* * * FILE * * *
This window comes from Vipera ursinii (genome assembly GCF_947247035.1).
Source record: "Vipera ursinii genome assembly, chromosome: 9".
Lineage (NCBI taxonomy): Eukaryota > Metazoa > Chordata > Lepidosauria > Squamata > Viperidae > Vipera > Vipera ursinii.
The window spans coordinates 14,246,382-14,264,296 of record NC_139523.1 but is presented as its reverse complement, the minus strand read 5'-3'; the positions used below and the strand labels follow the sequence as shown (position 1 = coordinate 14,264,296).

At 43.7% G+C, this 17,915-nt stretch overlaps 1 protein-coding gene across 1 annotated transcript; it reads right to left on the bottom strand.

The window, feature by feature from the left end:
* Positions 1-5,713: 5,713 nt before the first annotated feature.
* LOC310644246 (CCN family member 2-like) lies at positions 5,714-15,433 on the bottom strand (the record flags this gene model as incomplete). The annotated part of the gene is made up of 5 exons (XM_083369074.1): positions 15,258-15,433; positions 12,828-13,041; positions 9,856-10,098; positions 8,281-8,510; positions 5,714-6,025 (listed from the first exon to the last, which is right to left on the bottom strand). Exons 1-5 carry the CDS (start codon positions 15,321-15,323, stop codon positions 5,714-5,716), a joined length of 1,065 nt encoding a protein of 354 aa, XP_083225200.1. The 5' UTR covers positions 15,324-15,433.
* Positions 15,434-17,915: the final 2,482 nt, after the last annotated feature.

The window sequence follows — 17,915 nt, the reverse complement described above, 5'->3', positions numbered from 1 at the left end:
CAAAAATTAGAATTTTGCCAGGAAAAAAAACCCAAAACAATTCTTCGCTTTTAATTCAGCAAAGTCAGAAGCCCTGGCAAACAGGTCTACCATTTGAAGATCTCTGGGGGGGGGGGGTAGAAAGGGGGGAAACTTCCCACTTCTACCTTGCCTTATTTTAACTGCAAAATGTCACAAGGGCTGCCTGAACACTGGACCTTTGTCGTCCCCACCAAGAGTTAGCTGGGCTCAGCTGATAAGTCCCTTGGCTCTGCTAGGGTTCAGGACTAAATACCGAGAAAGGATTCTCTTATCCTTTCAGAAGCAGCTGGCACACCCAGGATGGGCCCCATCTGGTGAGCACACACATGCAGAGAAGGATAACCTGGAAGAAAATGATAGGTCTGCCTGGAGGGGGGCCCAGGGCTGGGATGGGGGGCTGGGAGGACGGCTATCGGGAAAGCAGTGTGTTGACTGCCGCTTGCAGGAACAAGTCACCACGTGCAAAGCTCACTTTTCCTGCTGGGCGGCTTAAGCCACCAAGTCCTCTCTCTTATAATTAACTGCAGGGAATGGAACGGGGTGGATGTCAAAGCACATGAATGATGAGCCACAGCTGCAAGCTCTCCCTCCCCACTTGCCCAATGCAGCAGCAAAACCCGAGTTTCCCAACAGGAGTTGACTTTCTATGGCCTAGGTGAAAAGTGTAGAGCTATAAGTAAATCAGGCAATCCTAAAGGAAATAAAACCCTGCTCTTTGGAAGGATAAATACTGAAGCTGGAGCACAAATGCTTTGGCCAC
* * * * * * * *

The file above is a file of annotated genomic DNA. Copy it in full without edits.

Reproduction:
This window comes from Vipera ursinii (genome assembly GCF_947247035.1).
Source record: "Vipera ursinii genome assembly, chromosome: 9".
Lineage (NCBI taxonomy): Eukaryota > Metazoa > Chordata > Lepidosauria > Squamata > Viperidae > Vipera > Vipera ursinii.
The window spans coordinates 14,246,382-14,264,296 of record NC_139523.1 but is presented as its reverse complement, the minus strand read 5'-3'; the positions used below and the strand labels follow the sequence as shown (position 1 = coordinate 14,264,296).

At 43.7% G+C, this 17,915-nt stretch overlaps 1 protein-coding gene across 1 annotated transcript; it reads right to left on the bottom strand.

The window, feature by feature from the left end:
* Positions 1-5,713: 5,713 nt before the first annotated feature.
* LOC310644246 (CCN family member 2-like) lies at positions 5,714-15,433 on the bottom strand (the record flags this gene model as incomplete). The annotated part of the gene is made up of 5 exons (XM_083369074.1): positions 15,258-15,433; positions 12,828-13,041; positions 9,856-10,098; positions 8,281-8,510; positions 5,714-6,025 (listed from the first exon to the last, which is right to left on the bottom strand). Exons 1-5 carry the CDS (start codon positions 15,321-15,323, stop codon positions 5,714-5,716), a joined length of 1,065 nt encoding a protein of 354 aa, XP_083225200.1. The 5' UTR covers positions 15,324-15,433.
* Positions 15,434-17,915: the final 2,482 nt, after the last annotated feature.

The window sequence follows — 17,915 nt, the reverse complement described above, 5'->3', positions numbered from 1 at the left end:
CAAAAATTAGAATTTTGCCAGGAAAAAAAACCCAAAACAATTCTTCGCTTTTAATTCAGCAAAGTCAGAAGCCCTGGCAAACAGGTCTACCATTTGAAGATCTCTGGGGGGGGGGGGTAGAAAGGGGGGAAACTTCCCACTTCTACCTTGCCTTATTTTAACTGCAAAATGTCACAAGGGCTGCCTGAACACTGGACCTTTGTCGTCCCCACCAAGAGTTAGCTGGGCTCAGCTGATAAGTCCCTTGGCTCTGCTAGGGTTCAGGACTAAATACCGAGAAAGGATTCTCTTATCCTTTCAGAAGCAGCTGGCACACCCAGGATGGGCCCCATCTGGTGAGCACACACATGCAGAGAAGGATAACCTGGAAGAAAATGATAGGTCTGCCTGGAGGGGGGCCCAGGGCTGGGATGGGGGGCTGGGAGGACGGCTATCGGGAAAGCAGTGTGTTGACTGCCGCTTGCAGGAACAAGTCACCACGTGCAAAGCTCACTTTTCCTGCTGGGCGGCTTAAGCCACCAAGTCCTCTCTCTTATAATTAACTGCAGGGAATGGAACGGGGTGGATGTCAAAGCACATGAATGATGAGCCACAGCTGCAAGCTCTCCCTCCCCACTTGCCCAATGCAGCAGCAAAACCCGAGTTTCCCAACAGGAGTTGACTTTCTATGGCCTAGGTGAAAAGTGTAGAGCTATAAGTAAATCAGGCAATCCTAAAGGAAATAAAACCCTGCTCTTTGGAAGGATAAATACTGAAGCTGGAGCACAAATGCTTTGGCCAC